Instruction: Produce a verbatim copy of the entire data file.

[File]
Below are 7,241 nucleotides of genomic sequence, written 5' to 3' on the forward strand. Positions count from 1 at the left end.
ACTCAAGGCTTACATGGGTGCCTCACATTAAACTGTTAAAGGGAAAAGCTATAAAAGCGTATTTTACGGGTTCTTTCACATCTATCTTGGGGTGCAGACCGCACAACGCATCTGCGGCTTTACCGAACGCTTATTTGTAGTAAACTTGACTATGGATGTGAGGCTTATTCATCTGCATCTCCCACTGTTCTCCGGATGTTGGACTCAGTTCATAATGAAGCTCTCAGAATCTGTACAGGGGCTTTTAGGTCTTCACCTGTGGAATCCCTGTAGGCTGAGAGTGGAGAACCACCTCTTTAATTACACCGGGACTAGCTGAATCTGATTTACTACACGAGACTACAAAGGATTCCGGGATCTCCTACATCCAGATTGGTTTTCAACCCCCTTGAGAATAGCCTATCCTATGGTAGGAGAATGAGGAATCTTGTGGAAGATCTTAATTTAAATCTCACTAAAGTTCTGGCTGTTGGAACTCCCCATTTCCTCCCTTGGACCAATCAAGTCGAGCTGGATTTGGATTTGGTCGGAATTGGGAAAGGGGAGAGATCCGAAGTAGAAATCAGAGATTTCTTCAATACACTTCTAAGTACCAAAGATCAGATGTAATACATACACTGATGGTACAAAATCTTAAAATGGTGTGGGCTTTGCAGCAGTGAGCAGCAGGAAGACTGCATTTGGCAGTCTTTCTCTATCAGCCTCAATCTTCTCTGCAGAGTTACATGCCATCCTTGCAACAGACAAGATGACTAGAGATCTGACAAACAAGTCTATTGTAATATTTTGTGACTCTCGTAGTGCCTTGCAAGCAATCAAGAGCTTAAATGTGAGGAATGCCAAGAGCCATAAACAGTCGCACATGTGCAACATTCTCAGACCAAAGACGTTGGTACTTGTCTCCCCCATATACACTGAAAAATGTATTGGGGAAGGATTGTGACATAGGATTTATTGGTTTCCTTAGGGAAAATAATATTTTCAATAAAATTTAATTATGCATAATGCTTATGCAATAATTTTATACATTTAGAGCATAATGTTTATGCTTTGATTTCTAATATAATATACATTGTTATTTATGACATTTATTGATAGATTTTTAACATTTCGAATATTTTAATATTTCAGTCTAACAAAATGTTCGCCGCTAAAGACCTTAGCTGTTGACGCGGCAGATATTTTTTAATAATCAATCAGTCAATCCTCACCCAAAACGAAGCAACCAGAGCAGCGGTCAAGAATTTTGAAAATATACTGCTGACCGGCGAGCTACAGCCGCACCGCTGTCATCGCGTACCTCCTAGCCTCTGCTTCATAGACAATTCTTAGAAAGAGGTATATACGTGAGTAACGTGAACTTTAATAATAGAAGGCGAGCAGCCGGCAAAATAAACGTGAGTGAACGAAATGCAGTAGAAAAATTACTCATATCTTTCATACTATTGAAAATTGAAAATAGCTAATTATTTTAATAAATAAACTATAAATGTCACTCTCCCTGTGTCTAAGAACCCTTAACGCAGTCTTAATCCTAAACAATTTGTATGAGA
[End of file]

Below are 7,241 nucleotides of genomic sequence, written 5' to 3' on the forward strand. Positions count from 1 at the left end.
ACTCAAGGCTTACATGGGTGCCTCACATTAAACTGTTAAAGGGAAAAGCTATAAAAGCGTATTTTACGGGTTCTTTCACATCTATCTTGGGGTGCAGACCGCACAACGCATCTGCGGCTTTACCGAACGCTTATTTGTAGTAAACTTGACTATGGATGTGAGGCTTATTCATCTGCATCTCCCACTGTTCTCCGGATGTTGGACTCAGTTCATAATGAAGCTCTCAGAATCTGTACAGGGGCTTTTAGGTCTTCACCTGTGGAATCCCTGTAGGCTGAGAGTGGAGAACCACCTCTTTAATTACACCGGGACTAGCTGAATCTGATTTACTACACGAGACTACAAAGGATTCCGGGATCTCCTACATCCAGATTGGTTTTCAACCCCCTTGAGAATAGCCTATCCTATGGTAGGAGAATGAGGAATCTTGTGGAAGATCTTAATTTAAATCTCACTAAAGTTCTGGCTGTTGGAACTCCCCATTTCCTCCCTTGGACCAATCAAGTCGAGCTGGATTTGGATTTGGTCGGAATTGGGAAAGGGGAGAGATCCGAAGTAGAAATCAGAGATTTCTTCAATACACTTCTAAGTACCAAAGATCAGATGTAATACATACACTGATGGTACAAAATCTTAAAATGGTGTGGGCTTTGCAGCAGTGAGCAGCAGGAAGACTGCATTTGGCAGTCTTTCTCTATCAGCCTCAATCTTCTCTGCAGAGTTACATGCCATCCTTGCAACAGACAAGATGACTAGAGATCTGACAAACAAGTCTATTGTAATATTTTGTGACTCTCGTAGTGCCTTGCAAGCAATCAAGAGCTTAAATGTGAGGAATGCCAAGAGCCATAAACAGTCGCACATGTGCAACATTCTCAGACCAAAGACGTTGGTACTTGTCTCCCCCATATACACTGAAAAATGTATTGGGGAAGGATTGTGACATAGGATTTATTGGTTTCCTTAGGGAAAATAATATTTTCAATAAAATTTAATTATGCATAATGCTTATGCAATAATTTTATACATTTAGAGCATAATGTTTATGCTTTGATTTCTAATATAATATACATTGTTATTTATGACATTTATTGATAGATTTTTAACATTTCGAATATTTTAATATTTCAGTCTAACAAAATGTTCGCCGCTAAAGACCTTAGCTGTTGACGCGGCAGATATTTTTTAATAATCAATCAGTCAATCCTCACCCAAAACGAAGCAACCAGAGCAGCGGTCAAGAATTTTGAAAATATACTGCTGACCGGCGAGCTACAGCCGCACCGCTGTCATCGCGTACCTCCTAGCCTCTGCTTCATAGACAATTCTTAGAAAGAGGTATATACGTGAGTAACGTGAACTTTAATAATAGAAGGCGAGCAGCCGGCAAAATAAACGTGAGTGAACGAAATGCAGTAGAAAAATTACTCATATCTTTCATACTATTGAAAATTGAAAATAGCTAATTATTTTAATAAATAAACTATAAATGTCACTCTCCCTGTGTCTAAGAACCCTTAACGCAGTCTTAATCCTAAACAATTTGTATGAGA